Jeffrey Robinson, Chair of the Communication Department, approved the syllabus and tentative weekly schedule I developed to make the summer class a distinctly different course from the one I normally teach at PSU. Essentially, the challenge was to devise a course using London as the classroom.

darin smith-gaddis

Darin Smith-Gaddis

Darin Smith-Gaddis, Institutional Relations Manager at CAPA The Global Education Network. That’s a mouthful, for sure. What it boils down to is that Darin was a source of encouragement and an advocate for me with his employer, CAPA, a Boston-based organization that partners with higher education institutions on international study programs.

I met Darin when he came up from his office in Los Angeles to attend a symposium on Faculty-Led Programs in April. He put me at ease about my concerns regarding student recruitment and also did a presentation for my students on preparing for London.

zion griffin

Zion Griffin

Zion Griffin, Program Manager in CAPA’s Boston office. Zion was my primary contact in the home office, serving as a liaison between CAPA staff and those of us on the PSU end — Hannah, myself and my students. He emailed critical, timely information and stayed in touch during and after the program.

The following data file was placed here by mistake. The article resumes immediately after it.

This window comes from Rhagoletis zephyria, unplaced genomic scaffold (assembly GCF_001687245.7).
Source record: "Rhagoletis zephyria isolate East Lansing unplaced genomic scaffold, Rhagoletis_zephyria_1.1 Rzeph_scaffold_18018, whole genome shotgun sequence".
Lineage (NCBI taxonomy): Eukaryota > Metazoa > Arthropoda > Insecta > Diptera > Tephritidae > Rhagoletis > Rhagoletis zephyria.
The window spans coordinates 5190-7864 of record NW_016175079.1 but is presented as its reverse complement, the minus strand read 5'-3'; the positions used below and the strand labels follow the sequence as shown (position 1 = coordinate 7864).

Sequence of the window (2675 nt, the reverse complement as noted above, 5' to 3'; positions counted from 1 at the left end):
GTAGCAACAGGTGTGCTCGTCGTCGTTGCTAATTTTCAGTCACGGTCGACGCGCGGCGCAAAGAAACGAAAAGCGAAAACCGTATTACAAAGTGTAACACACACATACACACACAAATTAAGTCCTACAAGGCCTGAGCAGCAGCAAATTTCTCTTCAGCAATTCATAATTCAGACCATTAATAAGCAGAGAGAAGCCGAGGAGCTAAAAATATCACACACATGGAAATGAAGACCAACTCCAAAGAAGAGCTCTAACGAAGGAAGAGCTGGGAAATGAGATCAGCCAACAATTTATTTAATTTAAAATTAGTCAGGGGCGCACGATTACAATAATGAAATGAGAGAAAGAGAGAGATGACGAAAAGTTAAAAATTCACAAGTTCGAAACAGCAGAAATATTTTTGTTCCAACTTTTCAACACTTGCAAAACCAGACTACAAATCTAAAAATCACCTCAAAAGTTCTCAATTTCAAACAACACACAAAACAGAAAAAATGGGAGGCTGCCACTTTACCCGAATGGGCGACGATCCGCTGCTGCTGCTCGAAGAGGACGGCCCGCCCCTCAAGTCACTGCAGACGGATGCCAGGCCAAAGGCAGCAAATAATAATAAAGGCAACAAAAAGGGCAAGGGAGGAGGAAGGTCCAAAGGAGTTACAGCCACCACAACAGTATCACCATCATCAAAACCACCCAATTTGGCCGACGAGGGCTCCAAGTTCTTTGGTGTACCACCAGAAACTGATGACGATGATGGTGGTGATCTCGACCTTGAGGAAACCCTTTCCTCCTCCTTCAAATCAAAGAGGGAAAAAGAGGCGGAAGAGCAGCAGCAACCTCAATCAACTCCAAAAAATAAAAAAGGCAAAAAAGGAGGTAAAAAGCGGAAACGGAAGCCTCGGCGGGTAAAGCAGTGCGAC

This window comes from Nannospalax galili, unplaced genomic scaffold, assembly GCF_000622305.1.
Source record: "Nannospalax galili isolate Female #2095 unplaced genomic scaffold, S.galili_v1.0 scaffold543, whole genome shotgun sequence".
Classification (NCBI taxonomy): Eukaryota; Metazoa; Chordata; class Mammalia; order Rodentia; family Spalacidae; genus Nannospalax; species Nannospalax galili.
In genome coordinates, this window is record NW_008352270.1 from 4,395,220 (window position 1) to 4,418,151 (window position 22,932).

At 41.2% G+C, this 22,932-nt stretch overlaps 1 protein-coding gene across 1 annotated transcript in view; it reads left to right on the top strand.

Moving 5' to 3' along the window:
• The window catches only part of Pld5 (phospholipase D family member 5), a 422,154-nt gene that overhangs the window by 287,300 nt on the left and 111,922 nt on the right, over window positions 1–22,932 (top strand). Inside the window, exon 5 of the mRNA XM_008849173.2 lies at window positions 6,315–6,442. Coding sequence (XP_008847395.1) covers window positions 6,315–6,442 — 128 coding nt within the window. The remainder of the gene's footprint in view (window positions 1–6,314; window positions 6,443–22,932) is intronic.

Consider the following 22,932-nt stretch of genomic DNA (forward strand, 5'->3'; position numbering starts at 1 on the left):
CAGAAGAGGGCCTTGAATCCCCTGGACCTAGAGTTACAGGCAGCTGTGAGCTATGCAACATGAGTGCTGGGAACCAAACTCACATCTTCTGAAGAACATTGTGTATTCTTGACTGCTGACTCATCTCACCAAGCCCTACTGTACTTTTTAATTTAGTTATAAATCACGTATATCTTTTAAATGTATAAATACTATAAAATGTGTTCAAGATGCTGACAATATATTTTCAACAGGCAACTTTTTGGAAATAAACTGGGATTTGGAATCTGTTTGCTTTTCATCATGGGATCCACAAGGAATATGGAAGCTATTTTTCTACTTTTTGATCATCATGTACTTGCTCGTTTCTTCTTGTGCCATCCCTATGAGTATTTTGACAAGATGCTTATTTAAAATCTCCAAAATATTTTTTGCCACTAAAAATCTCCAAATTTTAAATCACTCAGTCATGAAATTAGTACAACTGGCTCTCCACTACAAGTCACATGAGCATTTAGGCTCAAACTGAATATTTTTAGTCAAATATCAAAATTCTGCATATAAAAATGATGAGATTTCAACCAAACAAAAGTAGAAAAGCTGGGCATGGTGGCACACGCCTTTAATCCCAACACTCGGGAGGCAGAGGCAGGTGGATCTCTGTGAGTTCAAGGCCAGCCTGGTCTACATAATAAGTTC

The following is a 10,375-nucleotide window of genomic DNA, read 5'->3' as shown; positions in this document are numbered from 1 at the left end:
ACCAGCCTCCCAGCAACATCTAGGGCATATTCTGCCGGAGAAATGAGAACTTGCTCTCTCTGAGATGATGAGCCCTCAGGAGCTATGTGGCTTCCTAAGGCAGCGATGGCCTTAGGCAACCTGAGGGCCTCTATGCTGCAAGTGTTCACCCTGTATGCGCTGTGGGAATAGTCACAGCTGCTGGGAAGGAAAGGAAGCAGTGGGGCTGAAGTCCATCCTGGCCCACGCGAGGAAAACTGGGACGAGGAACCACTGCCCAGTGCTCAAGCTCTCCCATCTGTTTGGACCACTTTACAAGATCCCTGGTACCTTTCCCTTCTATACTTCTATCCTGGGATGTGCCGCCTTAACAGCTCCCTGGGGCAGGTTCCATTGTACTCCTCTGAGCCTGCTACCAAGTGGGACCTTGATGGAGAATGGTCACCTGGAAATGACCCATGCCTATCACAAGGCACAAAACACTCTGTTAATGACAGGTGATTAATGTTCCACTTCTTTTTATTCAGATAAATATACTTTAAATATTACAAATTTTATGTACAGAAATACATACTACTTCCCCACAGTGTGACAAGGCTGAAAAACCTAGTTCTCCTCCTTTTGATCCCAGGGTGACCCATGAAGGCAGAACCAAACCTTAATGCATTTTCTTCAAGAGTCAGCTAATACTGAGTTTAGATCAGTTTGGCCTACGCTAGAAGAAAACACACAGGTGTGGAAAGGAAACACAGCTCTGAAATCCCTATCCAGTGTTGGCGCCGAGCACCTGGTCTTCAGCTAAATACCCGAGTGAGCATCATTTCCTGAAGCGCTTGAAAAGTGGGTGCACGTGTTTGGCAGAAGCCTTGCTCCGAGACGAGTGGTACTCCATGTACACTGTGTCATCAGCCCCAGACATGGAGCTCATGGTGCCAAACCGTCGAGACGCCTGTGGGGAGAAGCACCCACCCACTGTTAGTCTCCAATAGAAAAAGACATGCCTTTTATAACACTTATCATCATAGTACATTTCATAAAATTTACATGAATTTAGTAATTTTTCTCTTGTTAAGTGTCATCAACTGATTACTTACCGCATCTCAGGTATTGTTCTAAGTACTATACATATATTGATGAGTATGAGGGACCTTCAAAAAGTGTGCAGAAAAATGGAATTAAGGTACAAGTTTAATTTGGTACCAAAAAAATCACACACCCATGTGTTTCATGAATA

Sheriden Kuech, Program and Student Services Manager at CAPA’s London office. Sheriden was indispensable as my chief support in the U.K. She not only answered my newbie questions and tended to my program needs, she also handled the logistics involving guest speakers, field trips, ground transportation, group meals and excursions. In addition, she joined us at a traditional afternoon tea to welcome us and hosted a farewell dinner in London’s Chinatown on the last day of the program. It was a pleasure to work with her and hear her Australian accent.

sheriden-george

Sheriden Kuech and me in Chinatown.